Justice: Late, But Not Too Latetags: sexual abuse, Larry Nassar, harassment, gymnastics
Larry Nassar, former doctor to young female athletes, will spend the rest of his life in prison. As she sentenced him to 40 to 175 years in jail, Judge Rosemarie Aquilina said, “I just signed your death warrant.”
Nassar may have been the most successful serial abuser of young women in history. Judge Aquilina invited 156 women to testify in her courtroom about their assault by the hands of Nassar, beginning in 1992, 25 years ago. Over and over, he penetrated their vaginas with his fingers or his fist as part of his “therapy”. Some were younger than 10.
Nassar earned his medical degree from Michigan State University and worked there as a sports doctor. He became famous as the doctor for USA Gymnastics for nearly 20 years, which is in charge of the Olympic gymnastics team. His life of crime began to unravel when Nassar was first publicly accused in September 2016 by former gymnast Rachael Denhollander. But his sexual abuse had been reported to authorities many times long before that.
In 1997, Larissa Boyce reported what Nassar was doing to the MSU women’s gymnastics coach, Kathie Klages, and another girl confirmed that she too had been “treated”. Both girls were shamed into silence. A women’s track coach was told in 1999. Athletic trainers were told in 2000. In 2004, clinical psychologist Dr. Gary Stollak was told. That same year, Brianne Randall, 17 years old, told the police in Meridian Township, near the Michigan State campus, that Nassar had touched her vagina and breasts. The police never told MSU.
MSU President Lou Anna Simon was told in 2014 that a police report had been filed against a sports doctor. She let her subordinates handle it and never saw the report. The subordinates included 3 other MSU doctors and the athletic trainer, as well as Dr. William Strampel, dean of the College of Osteopathic Medicine, who decided Nassar’s actions were medically appropriate. At least 14 MSU employees were told about Nassar’s actions.
The only thing that stopped Nassar’s abuse was the public accusation by Rachael Denhollander last September. She was motivated by a story the month before in the “Indy Star” that USA Gymnastics had a long history of ignoring reports of sexual abuse by coaches.
How do serial abusers manage to continue their criminal activity? One reason is that making such accusations is deeply painful. It is difficult for a teenager to complain about the nature of their treatment by a doctor, especially if he is advertised as a “miracle worker”. At a preliminary hearing, Shannon Smith, one of Nassar’s attorneys, asked Denhollander if she was coming forward for the money. Denhollander explained some of the cost of telling the truth. “My advocacy for sexual assault victims, something I cherished, cost me my church and our closest friends three weeks before I filed my police report. I was left alone and isolated.”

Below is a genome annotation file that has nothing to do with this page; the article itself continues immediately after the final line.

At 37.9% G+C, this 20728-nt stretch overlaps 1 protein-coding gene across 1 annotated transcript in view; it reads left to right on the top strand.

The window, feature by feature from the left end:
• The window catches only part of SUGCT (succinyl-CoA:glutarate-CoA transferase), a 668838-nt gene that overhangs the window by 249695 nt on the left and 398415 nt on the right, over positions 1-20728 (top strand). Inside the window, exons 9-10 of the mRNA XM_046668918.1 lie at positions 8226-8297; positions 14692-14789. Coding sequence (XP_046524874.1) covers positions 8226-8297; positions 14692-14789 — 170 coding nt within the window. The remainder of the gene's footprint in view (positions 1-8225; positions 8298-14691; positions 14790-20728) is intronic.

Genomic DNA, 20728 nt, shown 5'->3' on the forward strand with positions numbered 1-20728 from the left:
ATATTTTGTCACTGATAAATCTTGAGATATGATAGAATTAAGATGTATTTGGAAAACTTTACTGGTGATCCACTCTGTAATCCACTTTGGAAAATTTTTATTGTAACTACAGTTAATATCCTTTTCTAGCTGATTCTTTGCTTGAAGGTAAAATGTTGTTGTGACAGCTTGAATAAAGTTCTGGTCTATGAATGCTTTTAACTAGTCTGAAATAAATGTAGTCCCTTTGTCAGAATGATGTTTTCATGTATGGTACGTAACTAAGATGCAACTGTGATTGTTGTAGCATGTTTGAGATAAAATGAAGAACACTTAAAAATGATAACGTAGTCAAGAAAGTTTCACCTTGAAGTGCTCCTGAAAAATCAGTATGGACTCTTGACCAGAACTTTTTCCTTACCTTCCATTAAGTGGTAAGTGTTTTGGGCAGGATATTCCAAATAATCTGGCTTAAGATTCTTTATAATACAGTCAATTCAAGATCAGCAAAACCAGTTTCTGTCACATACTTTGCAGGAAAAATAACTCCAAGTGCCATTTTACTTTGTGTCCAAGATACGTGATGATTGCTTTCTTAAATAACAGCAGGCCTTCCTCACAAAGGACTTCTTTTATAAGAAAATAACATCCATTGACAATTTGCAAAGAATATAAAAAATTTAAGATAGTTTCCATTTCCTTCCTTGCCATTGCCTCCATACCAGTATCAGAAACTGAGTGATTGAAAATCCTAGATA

The institutions who protect abusers circle the wagons against accusers. The vice chair of Michigan State’s board of trustees, Joel Ferguson, called victims’ lawyers “folks chasing ambulances” looking for a “payday”. A famous former prosecutor, Patrick Fitzgerald, was hired to by MSU investigate, and President Lou Anna Simon claimed in April that MSU was conducting a “thorough internal review”. In December, Fitzgerald exonerated the University by writing that nobody there knew what Nassar was doing. It turns out that Fitzgerald had been hired to defend the University against lawsuits. His team interviewed none of Nassar’s victims.
The lifelong sexual abusers who have made news were all protected by a cone of silence. Penn State administrators looked the other way when they heard about Jerry Sandusky’s abuse of boys. Reporting about Harvey Weinstein detailed the many people in Hollywood who knew about him and did nothing. Now a scandal has erupted in Germany about the star TV director Dieter Wedel, who was allowed to continue his predatory behavior by state-funded television channel Saarlaendischer Rundfunk, which knew about his abuse in the 1980s.
Denhollander wrote, “The first step toward changing the culture that led to this atrocity is to hold enablers of abuse accountable.” In Nassar’s case, the enablers are renowned institutions.
Some Americans apparently feel that men are under attack. I disagree – men who abuse women are under attack and it’s about time. But there may be a backlash from defenders of the male-dominated status quo, the patriarchal assumptions which allowed unpunished abuse to be so widespread. Trump was put into office because many white men and women feared that a world was crumbling where white male sexual dominance was a fundamental assumption. They didn’t care that he abused women and bragged about it; in fact, many supported him because he so openly violated new standards of correct behavior.
Eventually he too will get what he deserves.
Published in the Jacksonville Journal-Courier, January 30, 2018
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